Since ORESTAR, the Oregon Secretary of State's electronic campaign finance tracking system, went live in 2006, the largest transaction on record is a $2.5 million contribution from Phillip Morris to a 2007 campaign against a cigarette tax.
Today, New Approach Oregon, the campaign behind Measure 91, which would legalize marijuana, filed the second biggest transaction in ORESTAR history, a $2.23 million account payable to Media Analysis, a Portland firm that buys television ad time for campaigns.
That account payable is especially interesting because New Approach doesn't currently have nearly enough money to pay for the ads its seeking to buy.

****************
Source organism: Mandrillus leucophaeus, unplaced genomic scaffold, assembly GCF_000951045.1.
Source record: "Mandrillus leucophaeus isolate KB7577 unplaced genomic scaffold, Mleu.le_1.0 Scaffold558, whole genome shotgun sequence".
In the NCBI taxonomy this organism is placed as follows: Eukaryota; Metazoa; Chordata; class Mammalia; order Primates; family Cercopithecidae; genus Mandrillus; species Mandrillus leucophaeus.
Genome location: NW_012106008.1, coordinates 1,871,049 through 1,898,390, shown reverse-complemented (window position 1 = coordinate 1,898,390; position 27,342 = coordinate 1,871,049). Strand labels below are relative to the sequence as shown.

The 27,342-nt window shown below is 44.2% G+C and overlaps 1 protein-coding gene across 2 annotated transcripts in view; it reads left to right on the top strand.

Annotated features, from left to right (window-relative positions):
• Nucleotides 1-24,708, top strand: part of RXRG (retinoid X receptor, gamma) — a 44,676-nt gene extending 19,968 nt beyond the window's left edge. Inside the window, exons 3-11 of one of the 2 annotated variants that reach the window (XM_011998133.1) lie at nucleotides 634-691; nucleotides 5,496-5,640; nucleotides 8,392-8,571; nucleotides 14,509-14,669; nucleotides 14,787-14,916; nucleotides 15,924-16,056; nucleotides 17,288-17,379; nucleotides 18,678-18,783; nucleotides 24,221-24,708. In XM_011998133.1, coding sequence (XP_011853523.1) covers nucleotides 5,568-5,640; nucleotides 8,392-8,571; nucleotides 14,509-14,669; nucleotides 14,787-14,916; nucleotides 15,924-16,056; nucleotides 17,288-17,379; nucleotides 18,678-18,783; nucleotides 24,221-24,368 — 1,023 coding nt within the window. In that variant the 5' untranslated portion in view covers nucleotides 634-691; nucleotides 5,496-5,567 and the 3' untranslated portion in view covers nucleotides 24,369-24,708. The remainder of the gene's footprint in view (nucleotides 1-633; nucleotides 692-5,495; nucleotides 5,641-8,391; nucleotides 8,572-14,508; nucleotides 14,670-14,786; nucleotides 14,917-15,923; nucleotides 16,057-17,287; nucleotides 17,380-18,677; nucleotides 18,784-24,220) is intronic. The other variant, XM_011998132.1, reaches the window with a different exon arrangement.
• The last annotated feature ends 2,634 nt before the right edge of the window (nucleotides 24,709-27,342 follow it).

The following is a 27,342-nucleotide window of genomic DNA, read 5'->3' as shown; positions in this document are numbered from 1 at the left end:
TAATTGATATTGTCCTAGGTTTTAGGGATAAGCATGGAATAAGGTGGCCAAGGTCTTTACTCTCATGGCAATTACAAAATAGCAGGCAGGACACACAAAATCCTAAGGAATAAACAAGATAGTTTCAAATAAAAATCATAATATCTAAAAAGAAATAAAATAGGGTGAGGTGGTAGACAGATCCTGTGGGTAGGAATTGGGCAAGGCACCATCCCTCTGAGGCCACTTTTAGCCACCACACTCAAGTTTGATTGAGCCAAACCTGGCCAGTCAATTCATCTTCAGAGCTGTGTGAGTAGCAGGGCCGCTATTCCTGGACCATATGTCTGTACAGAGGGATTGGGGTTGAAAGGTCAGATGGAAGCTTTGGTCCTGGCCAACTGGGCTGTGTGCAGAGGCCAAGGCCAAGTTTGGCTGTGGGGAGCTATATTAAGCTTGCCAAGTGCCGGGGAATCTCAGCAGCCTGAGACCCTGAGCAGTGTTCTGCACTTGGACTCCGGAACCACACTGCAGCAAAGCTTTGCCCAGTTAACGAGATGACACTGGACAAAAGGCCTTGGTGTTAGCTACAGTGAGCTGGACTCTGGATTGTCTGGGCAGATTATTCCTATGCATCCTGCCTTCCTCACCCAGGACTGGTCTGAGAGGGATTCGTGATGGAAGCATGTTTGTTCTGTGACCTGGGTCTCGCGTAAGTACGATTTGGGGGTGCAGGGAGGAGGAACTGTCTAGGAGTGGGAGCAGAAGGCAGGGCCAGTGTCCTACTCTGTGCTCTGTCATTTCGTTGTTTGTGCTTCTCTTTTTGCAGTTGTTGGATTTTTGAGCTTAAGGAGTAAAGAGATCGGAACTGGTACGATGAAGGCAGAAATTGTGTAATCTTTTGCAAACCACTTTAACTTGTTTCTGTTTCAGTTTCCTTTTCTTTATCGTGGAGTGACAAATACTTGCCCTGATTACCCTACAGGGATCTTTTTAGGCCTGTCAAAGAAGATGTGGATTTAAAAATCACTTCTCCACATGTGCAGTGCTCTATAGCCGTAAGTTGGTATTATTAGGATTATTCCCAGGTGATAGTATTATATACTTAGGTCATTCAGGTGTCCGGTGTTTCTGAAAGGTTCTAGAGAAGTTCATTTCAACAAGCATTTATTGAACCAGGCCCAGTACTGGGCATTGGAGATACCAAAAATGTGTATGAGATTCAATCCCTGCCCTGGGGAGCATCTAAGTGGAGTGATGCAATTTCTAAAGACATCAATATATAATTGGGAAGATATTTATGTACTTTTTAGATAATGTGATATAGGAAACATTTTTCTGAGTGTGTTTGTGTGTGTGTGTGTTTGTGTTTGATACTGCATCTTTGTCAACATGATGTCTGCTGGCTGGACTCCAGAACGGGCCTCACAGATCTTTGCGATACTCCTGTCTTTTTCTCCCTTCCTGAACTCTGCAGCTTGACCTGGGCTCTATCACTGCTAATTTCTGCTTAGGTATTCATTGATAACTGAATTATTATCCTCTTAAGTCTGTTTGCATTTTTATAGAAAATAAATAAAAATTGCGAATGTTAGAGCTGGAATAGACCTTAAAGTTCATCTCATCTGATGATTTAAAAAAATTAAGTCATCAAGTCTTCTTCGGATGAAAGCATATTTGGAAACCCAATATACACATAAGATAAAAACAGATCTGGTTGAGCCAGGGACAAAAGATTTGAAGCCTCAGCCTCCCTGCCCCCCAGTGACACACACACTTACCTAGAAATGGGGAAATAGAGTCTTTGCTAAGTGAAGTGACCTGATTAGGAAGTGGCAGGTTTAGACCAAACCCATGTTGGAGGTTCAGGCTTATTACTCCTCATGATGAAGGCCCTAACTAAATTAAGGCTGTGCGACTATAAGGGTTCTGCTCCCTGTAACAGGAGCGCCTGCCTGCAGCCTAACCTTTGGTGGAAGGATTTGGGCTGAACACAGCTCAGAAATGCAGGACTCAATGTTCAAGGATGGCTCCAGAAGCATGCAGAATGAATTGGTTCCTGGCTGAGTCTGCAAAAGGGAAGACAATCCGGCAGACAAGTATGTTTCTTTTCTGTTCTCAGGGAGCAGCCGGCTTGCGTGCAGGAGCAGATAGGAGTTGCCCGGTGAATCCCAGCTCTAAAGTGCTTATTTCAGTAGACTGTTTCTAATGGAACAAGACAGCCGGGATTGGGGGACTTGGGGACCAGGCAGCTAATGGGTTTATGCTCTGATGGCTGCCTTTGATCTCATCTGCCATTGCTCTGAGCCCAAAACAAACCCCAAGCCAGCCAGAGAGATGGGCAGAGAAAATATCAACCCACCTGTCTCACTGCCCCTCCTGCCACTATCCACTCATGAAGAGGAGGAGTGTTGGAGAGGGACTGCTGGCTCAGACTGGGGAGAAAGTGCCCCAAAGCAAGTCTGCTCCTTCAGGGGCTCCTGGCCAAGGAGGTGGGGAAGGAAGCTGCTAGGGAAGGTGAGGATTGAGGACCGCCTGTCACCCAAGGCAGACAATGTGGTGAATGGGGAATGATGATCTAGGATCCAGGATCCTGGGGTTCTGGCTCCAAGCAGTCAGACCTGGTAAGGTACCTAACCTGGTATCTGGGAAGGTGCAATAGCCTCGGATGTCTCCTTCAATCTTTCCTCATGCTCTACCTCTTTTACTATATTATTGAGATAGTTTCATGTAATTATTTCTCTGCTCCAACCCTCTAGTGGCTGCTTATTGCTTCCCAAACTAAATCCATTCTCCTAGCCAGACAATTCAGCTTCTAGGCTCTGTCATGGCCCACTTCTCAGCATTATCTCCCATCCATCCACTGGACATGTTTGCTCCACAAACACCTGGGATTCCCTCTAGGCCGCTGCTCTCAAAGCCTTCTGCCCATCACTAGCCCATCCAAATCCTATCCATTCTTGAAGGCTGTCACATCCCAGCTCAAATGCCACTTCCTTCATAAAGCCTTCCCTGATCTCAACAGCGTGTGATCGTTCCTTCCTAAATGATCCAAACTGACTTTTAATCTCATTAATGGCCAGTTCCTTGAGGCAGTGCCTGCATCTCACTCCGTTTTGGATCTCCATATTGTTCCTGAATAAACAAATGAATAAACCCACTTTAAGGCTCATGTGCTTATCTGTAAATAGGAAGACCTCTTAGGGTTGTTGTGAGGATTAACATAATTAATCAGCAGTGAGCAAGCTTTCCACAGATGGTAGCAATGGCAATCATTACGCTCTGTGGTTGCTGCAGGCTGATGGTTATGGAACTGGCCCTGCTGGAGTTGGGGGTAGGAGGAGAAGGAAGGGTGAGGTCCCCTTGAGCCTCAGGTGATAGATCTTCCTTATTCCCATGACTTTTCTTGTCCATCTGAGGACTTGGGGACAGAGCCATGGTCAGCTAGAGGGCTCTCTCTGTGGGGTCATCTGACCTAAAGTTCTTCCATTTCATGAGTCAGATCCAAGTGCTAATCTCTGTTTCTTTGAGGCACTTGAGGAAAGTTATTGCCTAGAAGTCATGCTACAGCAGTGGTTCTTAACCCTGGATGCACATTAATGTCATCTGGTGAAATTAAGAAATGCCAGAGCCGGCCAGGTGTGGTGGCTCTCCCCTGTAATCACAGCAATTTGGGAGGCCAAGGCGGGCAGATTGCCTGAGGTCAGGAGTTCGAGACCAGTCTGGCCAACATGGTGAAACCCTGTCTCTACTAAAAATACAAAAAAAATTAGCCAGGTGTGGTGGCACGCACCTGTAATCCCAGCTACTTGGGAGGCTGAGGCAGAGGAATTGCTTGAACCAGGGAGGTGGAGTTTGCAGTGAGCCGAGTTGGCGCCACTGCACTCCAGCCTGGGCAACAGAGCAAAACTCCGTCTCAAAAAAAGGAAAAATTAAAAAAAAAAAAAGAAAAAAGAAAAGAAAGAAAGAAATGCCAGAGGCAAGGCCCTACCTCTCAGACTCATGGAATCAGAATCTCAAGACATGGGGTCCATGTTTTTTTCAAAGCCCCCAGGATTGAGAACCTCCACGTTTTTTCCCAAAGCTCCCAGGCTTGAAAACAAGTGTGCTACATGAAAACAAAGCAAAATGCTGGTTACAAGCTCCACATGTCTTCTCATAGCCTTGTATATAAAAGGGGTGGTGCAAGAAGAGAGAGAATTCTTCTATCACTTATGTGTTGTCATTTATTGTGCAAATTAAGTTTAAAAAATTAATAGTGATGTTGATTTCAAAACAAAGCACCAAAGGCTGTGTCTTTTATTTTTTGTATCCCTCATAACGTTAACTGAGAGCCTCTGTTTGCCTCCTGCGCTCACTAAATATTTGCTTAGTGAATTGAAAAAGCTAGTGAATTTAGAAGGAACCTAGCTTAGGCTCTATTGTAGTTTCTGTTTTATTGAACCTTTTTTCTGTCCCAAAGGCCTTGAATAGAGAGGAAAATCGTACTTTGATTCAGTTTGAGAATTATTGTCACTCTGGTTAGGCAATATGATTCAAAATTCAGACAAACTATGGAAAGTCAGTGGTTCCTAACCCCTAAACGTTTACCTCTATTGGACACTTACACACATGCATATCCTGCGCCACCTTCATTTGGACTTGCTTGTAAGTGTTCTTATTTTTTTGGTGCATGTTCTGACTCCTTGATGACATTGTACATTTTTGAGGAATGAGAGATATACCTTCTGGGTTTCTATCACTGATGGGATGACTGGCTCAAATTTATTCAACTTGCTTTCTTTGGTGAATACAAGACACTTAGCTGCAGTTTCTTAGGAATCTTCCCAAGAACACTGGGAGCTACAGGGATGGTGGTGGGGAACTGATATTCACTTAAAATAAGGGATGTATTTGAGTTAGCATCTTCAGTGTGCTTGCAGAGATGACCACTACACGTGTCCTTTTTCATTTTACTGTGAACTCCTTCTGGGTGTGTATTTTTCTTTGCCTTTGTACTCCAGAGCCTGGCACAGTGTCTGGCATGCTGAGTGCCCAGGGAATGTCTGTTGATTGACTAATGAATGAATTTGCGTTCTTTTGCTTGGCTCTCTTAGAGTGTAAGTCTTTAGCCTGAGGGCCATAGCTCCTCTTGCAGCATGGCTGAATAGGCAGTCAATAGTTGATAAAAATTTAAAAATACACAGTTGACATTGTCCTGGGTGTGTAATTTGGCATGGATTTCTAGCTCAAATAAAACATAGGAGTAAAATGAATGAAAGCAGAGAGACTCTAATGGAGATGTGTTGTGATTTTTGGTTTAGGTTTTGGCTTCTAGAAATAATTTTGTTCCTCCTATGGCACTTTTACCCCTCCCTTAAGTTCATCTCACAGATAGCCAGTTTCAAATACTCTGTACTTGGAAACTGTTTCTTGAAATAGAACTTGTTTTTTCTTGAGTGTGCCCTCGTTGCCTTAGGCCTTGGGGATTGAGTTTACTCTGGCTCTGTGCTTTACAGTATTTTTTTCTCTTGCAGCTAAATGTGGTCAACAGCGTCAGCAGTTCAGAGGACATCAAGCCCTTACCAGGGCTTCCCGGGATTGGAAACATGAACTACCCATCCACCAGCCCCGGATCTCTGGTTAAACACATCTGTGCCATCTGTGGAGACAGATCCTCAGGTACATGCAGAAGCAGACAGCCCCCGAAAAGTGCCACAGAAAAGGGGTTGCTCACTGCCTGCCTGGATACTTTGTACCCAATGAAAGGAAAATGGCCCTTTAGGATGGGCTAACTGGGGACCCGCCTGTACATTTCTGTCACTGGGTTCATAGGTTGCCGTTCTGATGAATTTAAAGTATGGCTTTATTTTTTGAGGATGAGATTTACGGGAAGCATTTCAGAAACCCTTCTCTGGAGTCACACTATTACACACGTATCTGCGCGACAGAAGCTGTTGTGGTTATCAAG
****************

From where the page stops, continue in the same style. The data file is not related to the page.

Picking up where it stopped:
As of today, the campaign has less than $300,000 on hand, which means it's about $2 million short of what it would like to spend. By filing the the account payable, New Approach is suggesting that it has the capacity to raise a lot more money—not shocking given its stable of out-of-state billionaire donors.
Or, as the Monica Wehby for U.S. Senate campaign did earlier, it may be floating a trial balloon.
Breathless media reports earlier this summer warned groups backed by the Koch brothers were going to hoover up massive amounts of television on Wehby's behalf. When her polling numbers failed to improve, those ads never materialized.
Peter Zuckerman, a spokesman for New Approach says the campaign is confident of its fundraising ability.
"We are raising the money we need," he told WW via text message.